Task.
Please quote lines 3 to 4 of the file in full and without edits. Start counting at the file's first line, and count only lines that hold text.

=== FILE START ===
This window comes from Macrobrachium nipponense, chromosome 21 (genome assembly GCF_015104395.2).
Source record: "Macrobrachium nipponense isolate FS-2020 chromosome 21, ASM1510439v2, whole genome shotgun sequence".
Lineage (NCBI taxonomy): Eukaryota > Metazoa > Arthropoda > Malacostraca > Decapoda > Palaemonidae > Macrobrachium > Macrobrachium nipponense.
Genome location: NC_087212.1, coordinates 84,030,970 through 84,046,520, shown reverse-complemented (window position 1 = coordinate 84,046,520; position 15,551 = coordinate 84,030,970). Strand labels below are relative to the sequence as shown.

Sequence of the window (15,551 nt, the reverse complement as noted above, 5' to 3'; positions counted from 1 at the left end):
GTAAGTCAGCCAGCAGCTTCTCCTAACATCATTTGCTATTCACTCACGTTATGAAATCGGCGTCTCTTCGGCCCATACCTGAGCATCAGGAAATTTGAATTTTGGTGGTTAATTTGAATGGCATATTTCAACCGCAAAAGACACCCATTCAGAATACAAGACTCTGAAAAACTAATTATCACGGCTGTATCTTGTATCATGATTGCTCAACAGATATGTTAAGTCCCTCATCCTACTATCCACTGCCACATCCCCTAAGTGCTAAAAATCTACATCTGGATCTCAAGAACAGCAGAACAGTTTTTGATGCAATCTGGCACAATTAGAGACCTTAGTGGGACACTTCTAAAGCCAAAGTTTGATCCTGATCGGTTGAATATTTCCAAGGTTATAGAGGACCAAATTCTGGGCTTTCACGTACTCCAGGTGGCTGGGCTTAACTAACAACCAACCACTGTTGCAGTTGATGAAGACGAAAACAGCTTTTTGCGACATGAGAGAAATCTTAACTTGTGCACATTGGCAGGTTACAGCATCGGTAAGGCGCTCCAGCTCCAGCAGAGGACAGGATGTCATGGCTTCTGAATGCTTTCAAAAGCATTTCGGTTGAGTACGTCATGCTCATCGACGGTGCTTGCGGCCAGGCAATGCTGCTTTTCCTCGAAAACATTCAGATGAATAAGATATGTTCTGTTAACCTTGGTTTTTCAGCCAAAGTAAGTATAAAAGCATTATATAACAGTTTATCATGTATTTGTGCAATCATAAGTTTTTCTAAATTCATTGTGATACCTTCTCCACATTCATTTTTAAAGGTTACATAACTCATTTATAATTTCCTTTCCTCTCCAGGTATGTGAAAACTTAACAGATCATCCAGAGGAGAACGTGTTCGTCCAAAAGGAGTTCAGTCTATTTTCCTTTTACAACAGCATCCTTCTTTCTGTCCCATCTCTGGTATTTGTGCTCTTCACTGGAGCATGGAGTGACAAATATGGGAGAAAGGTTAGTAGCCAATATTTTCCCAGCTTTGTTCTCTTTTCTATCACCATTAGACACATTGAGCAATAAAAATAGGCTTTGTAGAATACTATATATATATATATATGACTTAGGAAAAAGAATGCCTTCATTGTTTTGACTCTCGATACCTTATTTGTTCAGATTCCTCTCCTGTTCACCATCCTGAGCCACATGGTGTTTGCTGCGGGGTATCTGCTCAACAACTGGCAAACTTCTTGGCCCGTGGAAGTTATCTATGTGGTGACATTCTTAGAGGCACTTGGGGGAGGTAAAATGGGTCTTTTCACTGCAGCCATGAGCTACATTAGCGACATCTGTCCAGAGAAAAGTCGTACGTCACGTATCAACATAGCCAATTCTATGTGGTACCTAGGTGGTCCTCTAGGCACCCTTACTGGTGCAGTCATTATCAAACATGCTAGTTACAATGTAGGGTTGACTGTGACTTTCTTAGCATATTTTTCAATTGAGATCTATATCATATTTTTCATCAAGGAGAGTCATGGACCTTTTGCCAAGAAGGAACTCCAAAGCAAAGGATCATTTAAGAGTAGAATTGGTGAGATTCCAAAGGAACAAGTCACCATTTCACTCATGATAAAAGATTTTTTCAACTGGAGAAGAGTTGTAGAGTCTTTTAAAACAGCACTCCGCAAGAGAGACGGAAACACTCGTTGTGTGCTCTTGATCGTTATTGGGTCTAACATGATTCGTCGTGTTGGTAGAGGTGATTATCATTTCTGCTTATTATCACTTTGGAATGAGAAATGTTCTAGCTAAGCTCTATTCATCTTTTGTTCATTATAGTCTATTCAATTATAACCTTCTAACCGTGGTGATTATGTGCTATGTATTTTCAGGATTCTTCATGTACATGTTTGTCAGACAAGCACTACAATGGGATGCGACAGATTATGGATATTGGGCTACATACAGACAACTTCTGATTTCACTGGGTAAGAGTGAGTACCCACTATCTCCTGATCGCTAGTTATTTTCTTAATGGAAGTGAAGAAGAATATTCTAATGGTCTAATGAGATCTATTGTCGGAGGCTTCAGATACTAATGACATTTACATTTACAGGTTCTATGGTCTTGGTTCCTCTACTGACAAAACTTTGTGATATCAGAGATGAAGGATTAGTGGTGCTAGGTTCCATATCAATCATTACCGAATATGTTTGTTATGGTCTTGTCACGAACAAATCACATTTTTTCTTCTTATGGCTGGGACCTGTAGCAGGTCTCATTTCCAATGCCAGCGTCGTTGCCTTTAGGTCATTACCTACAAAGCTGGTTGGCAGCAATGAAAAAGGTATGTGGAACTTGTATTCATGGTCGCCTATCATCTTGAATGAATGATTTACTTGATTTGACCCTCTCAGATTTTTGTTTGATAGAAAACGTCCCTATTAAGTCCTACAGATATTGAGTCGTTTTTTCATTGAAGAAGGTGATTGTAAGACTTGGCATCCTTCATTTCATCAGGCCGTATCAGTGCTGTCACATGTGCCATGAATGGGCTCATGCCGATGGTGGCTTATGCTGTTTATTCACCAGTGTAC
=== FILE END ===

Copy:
Lineage (NCBI taxonomy): Eukaryota > Metazoa > Arthropoda > Malacostraca > Decapoda > Palaemonidae > Macrobrachium > Macrobrachium nipponense.
Genome location: NC_087212.1, coordinates 84,030,970 through 84,046,520, shown reverse-complemented (window position 1 = coordinate 84,046,520; position 15,551 = coordinate 84,030,970). Strand labels below are relative to the sequence as shown.